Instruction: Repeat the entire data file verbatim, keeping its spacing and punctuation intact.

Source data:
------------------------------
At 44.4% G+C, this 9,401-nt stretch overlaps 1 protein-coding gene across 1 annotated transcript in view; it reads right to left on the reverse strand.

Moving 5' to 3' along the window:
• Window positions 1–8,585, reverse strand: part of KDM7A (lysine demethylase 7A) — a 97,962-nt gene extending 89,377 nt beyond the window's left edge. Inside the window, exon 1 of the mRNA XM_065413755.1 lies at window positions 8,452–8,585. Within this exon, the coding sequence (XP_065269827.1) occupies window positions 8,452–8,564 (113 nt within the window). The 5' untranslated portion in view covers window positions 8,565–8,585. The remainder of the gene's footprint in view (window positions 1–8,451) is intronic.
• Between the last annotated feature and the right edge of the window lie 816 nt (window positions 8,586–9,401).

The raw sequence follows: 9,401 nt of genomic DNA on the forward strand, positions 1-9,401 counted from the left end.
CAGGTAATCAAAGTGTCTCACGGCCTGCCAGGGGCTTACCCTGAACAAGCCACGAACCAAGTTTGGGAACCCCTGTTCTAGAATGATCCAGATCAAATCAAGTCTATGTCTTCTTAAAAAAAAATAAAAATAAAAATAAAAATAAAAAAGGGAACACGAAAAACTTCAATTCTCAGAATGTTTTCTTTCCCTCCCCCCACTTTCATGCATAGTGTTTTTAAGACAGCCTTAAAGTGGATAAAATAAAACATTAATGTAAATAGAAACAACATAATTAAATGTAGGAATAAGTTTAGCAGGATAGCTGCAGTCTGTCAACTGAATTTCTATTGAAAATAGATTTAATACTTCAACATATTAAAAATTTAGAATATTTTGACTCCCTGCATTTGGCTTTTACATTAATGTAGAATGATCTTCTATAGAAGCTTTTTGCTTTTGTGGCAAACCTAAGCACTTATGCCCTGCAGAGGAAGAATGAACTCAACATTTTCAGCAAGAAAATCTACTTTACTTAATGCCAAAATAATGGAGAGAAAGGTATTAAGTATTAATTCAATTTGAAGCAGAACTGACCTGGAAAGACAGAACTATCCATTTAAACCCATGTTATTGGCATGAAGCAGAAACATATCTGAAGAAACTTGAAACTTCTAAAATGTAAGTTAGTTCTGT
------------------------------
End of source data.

At 44.4% G+C, this 9,401-nt stretch overlaps 1 protein-coding gene across 1 annotated transcript in view; it reads right to left on the reverse strand.

Moving 5' to 3' along the window:
• Window positions 1–8,585, reverse strand: part of KDM7A (lysine demethylase 7A) — a 97,962-nt gene extending 89,377 nt beyond the window's left edge. Inside the window, exon 1 of the mRNA XM_065413755.1 lies at window positions 8,452–8,585. Within this exon, the coding sequence (XP_065269827.1) occupies window positions 8,452–8,564 (113 nt within the window). The 5' untranslated portion in view covers window positions 8,565–8,585. The remainder of the gene's footprint in view (window positions 1–8,451) is intronic.
• Between the last annotated feature and the right edge of the window lie 816 nt (window positions 8,586–9,401).

The raw sequence follows: 9,401 nt of genomic DNA on the forward strand, positions 1-9,401 counted from the left end.
CAGGTAATCAAAGTGTCTCACGGCCTGCCAGGGGCTTACCCTGAACAAGCCACGAACCAAGTTTGGGAACCCCTGTTCTAGAATGATCCAGATCAAATCAAGTCTATGTCTTCTTAAAAAAAAATAAAAATAAAAATAAAAATAAAAAAGGGAACACGAAAAACTTCAATTCTCAGAATGTTTTCTTTCCCTCCCCCCACTTTCATGCATAGTGTTTTTAAGACAGCCTTAAAGTGGATAAAATAAAACATTAATGTAAATAGAAACAACATAATTAAATGTAGGAATAAGTTTAGCAGGATAGCTGCAGTCTGTCAACTGAATTTCTATTGAAAATAGATTTAATACTTCAACATATTAAAAATTTAGAATATTTTGACTCCCTGCATTTGGCTTTTACATTAATGTAGAATGATCTTCTATAGAAGCTTTTTGCTTTTGTGGCAAACCTAAGCACTTATGCCCTGCAGAGGAAGAATGAACTCAACATTTTCAGCAAGAAAATCTACTTTACTTAATGCCAAAATAATGGAGAGAAAGGTATTAAGTATTAATTCAATTTGAAGCAGAACTGACCTGGAAAGACAGAACTATCCATTTAAACCCATGTTATTGGCATGAAGCAGAAACATATCTGAAGAAACTTGAAACTTCTAAAATGTAAGTTAGTTCTGT